Negotiating identities in multiple worlds

I find myself living between two worlds – or perhaps more – negotiating my different identities.

Anyone who gets breast cancer under 45 is considered to be ‘young’, so I’m re-negotating what it means to be a young cancer patient. In church, we had groups for young adults age 18-35 and I remember the very awkward transition that happened as I could not relate to the younger group. We ended up starting our group of 30-40 somethings that allow us discuss spiritual and life issues in an environment we could relate (eg. kids, career orientated jobs, mortgages, marriages).

With the cancer groups, I find that professional I relate to the 55 ish old women. These are women who have established professional careers (consults, or other professionals). It is a peer group that I can relate to – however, I don’t have the same kinds of cancers they do. I find that when they hear of my cancer it scares them – because is it not what my first surgeon called “old lady cancer’.  They have slow growing cancers with life expectancy outcomes in range of 95-98%. They are the survivors.

The young cancer group has so much more to detail with, in many ways. They usually have more aggressive cancers. They are often raising young children (or early teens). They have family obligations and concerns. Some have great support but others are just amazingly powerful women that just power through cancer treatment without asking for help from their families. From this perspective. I’m not that strong, or perhaps a little wiser. My bike trip ( has shown me that people want to help – and sometimes it is better for the people in your lives if you can provide them with concrete ways to help.

I do find that my empathy levels for others has increased. I worry about how my fiends and family are adjusting. So, although I may blog a lot about myself and how I”m feeling at a particular time, I do it with a worry about how others will feel when they read it. What will help others understand.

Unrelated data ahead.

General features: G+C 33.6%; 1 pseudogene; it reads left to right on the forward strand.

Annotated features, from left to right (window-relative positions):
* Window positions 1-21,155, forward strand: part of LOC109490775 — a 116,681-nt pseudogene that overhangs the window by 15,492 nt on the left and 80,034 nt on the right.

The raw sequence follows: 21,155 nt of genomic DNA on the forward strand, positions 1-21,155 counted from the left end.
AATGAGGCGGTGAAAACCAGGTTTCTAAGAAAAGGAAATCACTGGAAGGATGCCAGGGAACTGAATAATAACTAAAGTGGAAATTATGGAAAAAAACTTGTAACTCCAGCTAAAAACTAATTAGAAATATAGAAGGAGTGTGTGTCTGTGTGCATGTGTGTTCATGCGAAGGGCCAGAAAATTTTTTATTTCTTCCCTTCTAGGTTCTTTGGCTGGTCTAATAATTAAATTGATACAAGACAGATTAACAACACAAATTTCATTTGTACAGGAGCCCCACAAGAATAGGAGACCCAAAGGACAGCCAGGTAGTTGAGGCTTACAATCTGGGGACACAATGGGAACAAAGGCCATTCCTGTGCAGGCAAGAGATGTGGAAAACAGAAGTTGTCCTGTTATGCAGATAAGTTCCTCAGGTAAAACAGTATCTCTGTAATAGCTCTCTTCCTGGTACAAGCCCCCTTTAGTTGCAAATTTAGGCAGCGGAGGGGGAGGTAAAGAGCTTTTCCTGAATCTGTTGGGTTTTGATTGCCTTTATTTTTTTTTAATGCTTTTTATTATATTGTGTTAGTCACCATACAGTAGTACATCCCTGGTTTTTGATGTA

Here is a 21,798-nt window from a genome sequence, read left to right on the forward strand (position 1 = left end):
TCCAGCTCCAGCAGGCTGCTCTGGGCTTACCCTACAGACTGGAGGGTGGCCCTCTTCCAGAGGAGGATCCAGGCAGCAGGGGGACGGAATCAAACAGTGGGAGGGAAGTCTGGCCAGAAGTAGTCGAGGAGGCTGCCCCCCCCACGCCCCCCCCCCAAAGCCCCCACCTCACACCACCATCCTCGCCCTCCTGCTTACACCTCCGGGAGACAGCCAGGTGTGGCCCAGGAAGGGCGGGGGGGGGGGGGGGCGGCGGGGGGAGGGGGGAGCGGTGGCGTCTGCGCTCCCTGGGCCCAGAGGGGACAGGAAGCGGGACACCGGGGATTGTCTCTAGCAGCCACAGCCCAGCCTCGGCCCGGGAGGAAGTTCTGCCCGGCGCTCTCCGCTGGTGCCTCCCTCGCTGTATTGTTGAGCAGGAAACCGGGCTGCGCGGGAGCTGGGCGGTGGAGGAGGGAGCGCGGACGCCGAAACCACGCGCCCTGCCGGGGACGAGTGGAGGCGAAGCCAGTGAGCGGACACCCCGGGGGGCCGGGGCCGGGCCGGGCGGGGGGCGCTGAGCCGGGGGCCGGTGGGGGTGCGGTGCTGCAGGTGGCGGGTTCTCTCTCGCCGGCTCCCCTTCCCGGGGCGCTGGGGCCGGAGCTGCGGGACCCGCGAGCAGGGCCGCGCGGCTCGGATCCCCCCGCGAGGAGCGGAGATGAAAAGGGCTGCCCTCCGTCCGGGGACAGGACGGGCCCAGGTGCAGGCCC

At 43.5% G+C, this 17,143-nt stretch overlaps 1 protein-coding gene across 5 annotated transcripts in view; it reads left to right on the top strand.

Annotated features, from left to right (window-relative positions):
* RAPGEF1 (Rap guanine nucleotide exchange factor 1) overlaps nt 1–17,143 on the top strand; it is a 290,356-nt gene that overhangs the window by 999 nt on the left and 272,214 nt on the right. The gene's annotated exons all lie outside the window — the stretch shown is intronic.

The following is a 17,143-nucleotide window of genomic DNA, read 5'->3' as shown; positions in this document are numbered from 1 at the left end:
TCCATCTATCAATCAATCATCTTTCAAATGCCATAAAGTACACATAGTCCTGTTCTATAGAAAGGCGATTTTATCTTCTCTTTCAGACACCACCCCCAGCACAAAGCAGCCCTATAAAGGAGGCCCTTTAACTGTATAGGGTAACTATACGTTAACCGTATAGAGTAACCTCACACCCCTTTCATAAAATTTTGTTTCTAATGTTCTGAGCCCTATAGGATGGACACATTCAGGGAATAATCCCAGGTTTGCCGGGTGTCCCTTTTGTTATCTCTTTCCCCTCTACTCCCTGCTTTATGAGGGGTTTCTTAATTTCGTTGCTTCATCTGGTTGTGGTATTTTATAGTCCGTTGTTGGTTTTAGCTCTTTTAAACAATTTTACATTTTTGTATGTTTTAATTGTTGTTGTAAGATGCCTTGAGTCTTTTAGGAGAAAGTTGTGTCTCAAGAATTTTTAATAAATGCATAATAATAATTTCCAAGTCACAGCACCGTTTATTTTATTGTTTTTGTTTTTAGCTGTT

I often find myself forgetting to send out thank-you to those who have sent cards and well wishes. I want to say that I really appreciate everything that has come my way – I just cannot keep track of it all, nor track down everyone to say a personal thank-you. But I do want to say it hear. I greatly appreciate all the support and kinda words I am getting. I hope my short thank-you is enough for you to understand that you too are in my thoughts and heart.

  • Becky


  • Your blogs have helped a great deal , to know how you and Scott are handling the situation is amazing. It has helped me to understand and accept reality when I should be doing that for you. I love you both and pray all goes well. Keep up the blogs.
    Thank You

  • Interesting observation on where you fit in the people with cancer demographic. Took a certificate course in “Hope Studies” through the U of Alberta few years ago. Sadly, it was cancelled after two of the three semesters. I was impressed with the program base though as it combined people from all ages and diseases (sounds like a slogan for some retreat near Big Sur) so it became more a survival tips group. Know the woman who wrote and directed the program and I’ll see there’s any material left.

    What I found most valuable in the course was just being people together without categories. Some had cancer, some heart disease, etc. The mix stopped that stream of bitterness and feeling cheated that being ill can engender. Sympathy and support were there but not total tolerance of whining. Having to explain why you are down was expected and seemed very important.

    Day after first chemo? How are you?

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